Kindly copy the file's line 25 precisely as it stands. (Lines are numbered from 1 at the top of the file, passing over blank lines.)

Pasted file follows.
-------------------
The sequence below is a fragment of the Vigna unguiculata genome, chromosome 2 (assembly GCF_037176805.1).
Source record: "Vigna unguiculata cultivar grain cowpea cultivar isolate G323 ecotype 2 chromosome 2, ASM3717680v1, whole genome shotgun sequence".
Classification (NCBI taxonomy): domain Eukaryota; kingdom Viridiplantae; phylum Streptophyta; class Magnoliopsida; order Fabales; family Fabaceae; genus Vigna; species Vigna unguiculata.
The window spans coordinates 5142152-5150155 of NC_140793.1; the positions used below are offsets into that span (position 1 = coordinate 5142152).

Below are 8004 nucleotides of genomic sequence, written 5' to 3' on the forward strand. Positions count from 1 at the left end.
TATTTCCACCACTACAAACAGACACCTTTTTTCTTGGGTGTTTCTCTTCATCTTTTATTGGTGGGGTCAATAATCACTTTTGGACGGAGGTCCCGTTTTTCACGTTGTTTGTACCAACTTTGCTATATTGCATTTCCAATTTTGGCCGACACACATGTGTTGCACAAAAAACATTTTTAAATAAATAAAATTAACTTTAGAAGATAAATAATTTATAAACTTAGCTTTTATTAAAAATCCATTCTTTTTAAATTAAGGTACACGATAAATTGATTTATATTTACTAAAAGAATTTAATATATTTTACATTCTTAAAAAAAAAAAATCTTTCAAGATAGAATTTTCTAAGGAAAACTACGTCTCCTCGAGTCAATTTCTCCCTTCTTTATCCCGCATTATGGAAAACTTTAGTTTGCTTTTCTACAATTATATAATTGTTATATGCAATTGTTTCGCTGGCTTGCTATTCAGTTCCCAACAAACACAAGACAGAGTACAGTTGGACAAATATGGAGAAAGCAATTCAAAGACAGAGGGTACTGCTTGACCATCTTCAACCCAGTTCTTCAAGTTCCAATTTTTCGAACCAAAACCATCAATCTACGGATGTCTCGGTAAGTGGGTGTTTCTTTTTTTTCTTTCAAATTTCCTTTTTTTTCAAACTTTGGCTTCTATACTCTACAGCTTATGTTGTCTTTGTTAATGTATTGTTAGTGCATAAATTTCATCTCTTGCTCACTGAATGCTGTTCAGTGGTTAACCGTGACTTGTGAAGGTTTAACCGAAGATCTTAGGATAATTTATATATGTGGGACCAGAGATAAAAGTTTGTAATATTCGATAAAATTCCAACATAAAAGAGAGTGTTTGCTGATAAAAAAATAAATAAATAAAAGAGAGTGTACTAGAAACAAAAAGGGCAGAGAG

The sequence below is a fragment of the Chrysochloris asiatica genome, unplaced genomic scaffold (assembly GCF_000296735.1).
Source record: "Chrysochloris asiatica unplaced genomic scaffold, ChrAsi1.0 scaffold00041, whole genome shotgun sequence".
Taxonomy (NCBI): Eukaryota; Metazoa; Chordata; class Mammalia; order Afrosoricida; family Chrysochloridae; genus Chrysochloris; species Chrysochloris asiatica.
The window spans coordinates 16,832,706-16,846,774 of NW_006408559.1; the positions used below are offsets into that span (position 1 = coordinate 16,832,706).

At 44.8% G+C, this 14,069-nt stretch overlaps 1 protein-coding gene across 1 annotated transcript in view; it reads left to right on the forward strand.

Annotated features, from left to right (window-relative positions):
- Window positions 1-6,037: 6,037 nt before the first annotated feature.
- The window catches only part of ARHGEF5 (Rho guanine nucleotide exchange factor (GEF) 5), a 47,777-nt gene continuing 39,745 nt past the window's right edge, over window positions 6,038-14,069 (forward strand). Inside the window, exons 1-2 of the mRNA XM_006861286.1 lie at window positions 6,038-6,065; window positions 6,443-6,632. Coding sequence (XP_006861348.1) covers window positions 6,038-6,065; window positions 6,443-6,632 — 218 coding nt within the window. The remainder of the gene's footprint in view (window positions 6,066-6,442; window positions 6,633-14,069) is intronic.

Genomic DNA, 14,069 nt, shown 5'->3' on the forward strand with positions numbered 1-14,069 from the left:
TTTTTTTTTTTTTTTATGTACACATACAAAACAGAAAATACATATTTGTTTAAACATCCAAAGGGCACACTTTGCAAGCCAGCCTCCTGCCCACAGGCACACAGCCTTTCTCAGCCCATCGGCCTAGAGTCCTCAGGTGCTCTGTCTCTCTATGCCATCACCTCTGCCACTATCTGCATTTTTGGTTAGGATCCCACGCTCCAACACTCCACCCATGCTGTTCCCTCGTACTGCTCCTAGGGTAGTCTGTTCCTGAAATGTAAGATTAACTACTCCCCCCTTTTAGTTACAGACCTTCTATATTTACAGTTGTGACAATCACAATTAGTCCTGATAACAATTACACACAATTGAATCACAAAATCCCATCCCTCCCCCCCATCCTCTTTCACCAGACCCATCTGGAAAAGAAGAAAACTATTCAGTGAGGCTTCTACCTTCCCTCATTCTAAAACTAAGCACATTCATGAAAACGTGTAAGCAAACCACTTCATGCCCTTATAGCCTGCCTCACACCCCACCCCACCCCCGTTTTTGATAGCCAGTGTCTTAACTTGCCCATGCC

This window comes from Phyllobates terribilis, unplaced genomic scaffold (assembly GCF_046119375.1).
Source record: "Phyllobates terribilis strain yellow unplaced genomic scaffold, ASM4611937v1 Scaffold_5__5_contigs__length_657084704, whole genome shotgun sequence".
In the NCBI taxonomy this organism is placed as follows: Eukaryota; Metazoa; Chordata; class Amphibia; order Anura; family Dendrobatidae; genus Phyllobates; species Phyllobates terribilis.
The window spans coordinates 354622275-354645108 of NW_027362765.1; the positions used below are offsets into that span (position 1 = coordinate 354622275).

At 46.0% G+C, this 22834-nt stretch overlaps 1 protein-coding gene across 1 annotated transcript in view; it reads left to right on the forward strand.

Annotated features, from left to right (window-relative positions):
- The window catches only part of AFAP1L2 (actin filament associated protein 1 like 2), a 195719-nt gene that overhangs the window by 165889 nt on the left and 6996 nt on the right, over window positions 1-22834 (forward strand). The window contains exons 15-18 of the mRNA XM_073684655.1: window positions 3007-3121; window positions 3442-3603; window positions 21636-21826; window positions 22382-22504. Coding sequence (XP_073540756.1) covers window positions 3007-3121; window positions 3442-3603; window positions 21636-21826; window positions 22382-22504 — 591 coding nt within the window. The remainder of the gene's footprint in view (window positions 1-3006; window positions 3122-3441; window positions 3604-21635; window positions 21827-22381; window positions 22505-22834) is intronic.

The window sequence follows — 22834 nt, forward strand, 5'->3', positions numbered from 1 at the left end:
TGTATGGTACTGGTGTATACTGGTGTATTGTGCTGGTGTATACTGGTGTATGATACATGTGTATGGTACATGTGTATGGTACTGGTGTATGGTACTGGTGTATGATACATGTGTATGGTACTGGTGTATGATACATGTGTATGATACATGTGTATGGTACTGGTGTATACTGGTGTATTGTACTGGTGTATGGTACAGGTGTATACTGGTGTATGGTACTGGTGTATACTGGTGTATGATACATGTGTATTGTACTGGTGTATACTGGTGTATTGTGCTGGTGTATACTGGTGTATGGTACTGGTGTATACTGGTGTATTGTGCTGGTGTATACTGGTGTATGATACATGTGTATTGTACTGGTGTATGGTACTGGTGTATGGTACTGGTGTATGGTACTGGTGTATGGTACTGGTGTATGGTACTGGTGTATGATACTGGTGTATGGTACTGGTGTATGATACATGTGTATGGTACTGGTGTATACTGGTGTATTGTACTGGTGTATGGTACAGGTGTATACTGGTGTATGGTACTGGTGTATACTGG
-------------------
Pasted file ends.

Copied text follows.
TGTATGGTACTGGTGTATACTGGTGTATTGTGCTGGTGTATACTGGTGTATGATACATGTGTATGGTACATGTGTATGGTACTGGTGTATGGTACTGGTGTATGATACATGTGTATGGTACTGGTGTATGATACATGTGTATGATACATGTGTATGGTACTGGTGTATACTGGTGTATTGTACTGGTGTATGGTACAGGTGTATACTGGTGTATGGTACTGGTGTATACTGGTGTATGATACATGTGTATTGTACTGGTGTATACTGGTGTATTGTGCTGGTGTATACTGGTGTATGGTACTGGTGTATACTGGTGTATTGTGCTGGTGTATACTGGTGTATGATACATGTGTATTGTACTGGTGTATGGTACTGGTGTATGGTACTGGTGTATGGTACTGGTGTATGGTACTGGTGTATGGTACTGGTGTATGATACTGGTGTATGGTACTGGTGTATGATACATGTGTATGGTACTGGTGTATACTGGTGTATTGTACTGGTGTATGGTACAGGTGTATACTGGTGTATGGTACTGGTGTATACTGG